STRATEGY John Seely Brown – Contours for a new business strategy

Part scientist and part strategist, John Seely Brown’s views are distinguished by broad view of the human context in which technologies operate and healthy scepticism about whether change always represents genuine progress. He talks here about how accelerated capability building as new source of competitive advantage can lead managers to discard their short-sighted focus on existing resources and fundamentally rethink strategy development and the nature of the firm.
In 2000, along with Paul Duguid, Brown co-authored The Social Life of Information and most recently he co-authored with John Hagel The Only Sustainable Edge, which argues that as growth opportunities migrate to the edges of companies, industries and the global economy, traditional strategies are less effective.

Can you give us the essence of your worldview of how companies need to pursue competitive advantage in global economy?
It’s that new opportunity and new imperative – the acceleration of capability building – will shift our individual and collective mindsets from worldview that focuses on static, zero-sum relationships to one that emphasises dynamic non-zero-sum relationships. As we adopt these different perspectives, we’ll find that most of our enterprises today are fundamentally lacking.
Static, zero-sum worldviews generally arise when people focus on the allocation of existing resources. These have fixed qual-ity, and with few exceptions if one party acquires resource, then other parties are deprived of it. This worldview is natural orientation of large, well-established players. They become more concerned with defending existing resources because they have lot to lose on this front, compared with the opportunity to create even more resources. And with its 70-year focus on equilibrium states, the economics profession has reinforced this orientation. These are easier to model quantitatively, but these models over-simplify the world, including the key assumptions that capabilities and consumer preferences are given.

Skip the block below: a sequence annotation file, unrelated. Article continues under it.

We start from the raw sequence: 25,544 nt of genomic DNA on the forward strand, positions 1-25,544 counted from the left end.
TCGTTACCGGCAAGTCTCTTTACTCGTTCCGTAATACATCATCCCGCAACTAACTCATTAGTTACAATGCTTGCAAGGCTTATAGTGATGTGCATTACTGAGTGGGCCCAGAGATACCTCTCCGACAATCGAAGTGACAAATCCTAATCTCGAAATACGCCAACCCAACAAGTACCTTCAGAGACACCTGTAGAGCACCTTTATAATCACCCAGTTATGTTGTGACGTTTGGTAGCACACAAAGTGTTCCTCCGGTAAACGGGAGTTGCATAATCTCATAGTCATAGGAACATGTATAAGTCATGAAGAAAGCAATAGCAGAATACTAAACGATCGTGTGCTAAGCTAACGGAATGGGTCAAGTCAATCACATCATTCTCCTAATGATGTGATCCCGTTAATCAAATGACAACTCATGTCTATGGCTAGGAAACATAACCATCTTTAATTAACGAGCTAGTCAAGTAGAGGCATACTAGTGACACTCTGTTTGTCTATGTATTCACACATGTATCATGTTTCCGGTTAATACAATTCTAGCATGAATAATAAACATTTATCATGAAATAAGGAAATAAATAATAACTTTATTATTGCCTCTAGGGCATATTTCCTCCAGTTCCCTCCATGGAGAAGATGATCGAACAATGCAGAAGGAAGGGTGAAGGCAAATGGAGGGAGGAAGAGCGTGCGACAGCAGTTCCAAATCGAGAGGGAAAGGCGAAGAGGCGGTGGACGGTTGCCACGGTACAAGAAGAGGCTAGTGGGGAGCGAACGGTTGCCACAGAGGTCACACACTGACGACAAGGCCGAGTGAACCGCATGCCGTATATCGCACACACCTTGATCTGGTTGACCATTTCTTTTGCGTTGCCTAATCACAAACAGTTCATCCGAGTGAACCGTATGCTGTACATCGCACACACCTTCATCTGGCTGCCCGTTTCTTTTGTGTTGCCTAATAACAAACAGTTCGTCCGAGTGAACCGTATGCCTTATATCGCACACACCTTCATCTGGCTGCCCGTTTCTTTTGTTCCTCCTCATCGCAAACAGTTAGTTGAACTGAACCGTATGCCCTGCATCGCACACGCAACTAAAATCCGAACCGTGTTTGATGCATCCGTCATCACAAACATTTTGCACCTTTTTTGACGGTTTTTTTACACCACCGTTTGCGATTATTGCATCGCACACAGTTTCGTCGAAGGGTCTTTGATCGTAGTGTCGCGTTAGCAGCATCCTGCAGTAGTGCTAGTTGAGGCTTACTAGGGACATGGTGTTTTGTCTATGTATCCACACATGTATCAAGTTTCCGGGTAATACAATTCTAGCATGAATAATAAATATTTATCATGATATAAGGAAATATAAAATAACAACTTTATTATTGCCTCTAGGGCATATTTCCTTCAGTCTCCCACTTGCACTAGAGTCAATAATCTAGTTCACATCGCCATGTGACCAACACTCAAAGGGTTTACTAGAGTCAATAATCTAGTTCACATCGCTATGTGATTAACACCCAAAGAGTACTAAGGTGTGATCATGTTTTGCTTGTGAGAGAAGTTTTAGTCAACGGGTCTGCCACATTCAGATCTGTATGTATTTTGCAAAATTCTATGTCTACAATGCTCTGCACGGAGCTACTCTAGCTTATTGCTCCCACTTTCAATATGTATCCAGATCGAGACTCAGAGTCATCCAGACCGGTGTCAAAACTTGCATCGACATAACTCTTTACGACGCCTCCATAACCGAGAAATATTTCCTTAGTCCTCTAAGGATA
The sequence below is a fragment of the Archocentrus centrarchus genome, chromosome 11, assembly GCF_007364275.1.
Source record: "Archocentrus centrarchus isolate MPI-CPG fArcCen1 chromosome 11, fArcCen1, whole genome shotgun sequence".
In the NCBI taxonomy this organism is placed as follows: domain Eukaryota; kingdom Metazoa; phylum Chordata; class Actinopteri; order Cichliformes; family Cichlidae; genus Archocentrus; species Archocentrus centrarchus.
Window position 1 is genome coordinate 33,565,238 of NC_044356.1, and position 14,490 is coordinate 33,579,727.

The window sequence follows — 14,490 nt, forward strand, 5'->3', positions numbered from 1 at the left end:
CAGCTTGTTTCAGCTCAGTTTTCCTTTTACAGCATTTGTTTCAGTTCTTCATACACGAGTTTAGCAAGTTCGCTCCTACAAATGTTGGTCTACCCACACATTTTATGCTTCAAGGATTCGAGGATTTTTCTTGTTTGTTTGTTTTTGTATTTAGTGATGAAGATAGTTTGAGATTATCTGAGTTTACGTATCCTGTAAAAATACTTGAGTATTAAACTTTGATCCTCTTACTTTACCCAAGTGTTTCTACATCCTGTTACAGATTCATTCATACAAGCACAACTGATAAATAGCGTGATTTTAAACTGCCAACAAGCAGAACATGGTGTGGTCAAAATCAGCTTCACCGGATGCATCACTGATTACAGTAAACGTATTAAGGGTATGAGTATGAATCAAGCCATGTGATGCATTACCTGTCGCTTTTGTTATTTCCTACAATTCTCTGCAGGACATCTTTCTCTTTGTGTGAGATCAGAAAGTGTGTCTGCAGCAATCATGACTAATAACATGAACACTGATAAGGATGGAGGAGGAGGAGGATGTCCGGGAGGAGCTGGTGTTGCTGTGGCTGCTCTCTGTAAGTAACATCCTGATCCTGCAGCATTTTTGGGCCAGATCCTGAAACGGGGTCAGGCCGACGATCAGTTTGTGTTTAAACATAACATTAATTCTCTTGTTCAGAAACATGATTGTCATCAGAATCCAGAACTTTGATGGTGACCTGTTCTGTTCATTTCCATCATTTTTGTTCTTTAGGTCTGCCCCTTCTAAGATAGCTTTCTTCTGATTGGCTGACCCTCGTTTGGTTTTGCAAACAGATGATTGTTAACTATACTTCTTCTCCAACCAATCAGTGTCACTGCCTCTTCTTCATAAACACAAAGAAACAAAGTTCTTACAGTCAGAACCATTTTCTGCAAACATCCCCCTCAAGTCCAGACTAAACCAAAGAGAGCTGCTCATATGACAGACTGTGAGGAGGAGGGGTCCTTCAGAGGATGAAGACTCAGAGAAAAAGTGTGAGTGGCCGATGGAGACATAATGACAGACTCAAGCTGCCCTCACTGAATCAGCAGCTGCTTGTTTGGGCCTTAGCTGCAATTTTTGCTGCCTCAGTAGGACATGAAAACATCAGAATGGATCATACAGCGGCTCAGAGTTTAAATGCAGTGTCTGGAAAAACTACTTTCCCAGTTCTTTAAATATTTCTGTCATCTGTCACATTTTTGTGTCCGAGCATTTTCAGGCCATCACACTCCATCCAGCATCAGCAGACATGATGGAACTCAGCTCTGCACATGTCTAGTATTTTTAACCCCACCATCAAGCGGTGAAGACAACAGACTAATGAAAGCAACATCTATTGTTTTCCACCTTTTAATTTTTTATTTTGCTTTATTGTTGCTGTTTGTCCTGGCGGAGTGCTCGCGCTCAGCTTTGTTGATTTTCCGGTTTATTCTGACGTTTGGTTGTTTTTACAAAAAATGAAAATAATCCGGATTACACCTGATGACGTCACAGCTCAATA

But if we recognise that capabilities are not given, and can quickly be built, then our worldview undergoes fundamental shift. Now, we become less concerned with the distribution of current proceeds and more focused on the creation of new proceeds. The relationships that were previously viewed as competitive become more complementary, and we begin to realise that we need other specialised players if we want to deepen our own capabilities faster. The new value we can create together moderates the concern about the distribution of proceeds. Physical and even intellectual property becomes less central because this property is fixed in its capabilities.
So we begin to turn our attention more to the people and companies we work with, because they hold the key to the acceleration of creatively building capability – and therefore the creation of new value. By discovering new uses for the physical and intellectual property we own, new capabilities can help make this property even more valuable.
Traditionally, we viewed comparative advantage as the natural resources and labour costs that were relatively stable over time. As we begin to view comparative advantage in talents, skills and practices, we realise that the advantage is not fixed, it can shift rapidly as local ecosystems help accelerate capability building. The global patterns of production and trade will become much more dynamic.

You’ve written that in the new global economy, specialisation is crucial to competitive advantage. Why?
The focus for value creation and value capture is shifting from product and financial markets to talent markets. Enterprises that can do the most effective job of accelerating the building of capability will create and capture value – the rest will fall by the wayside. This will become the mandate and organising rationale.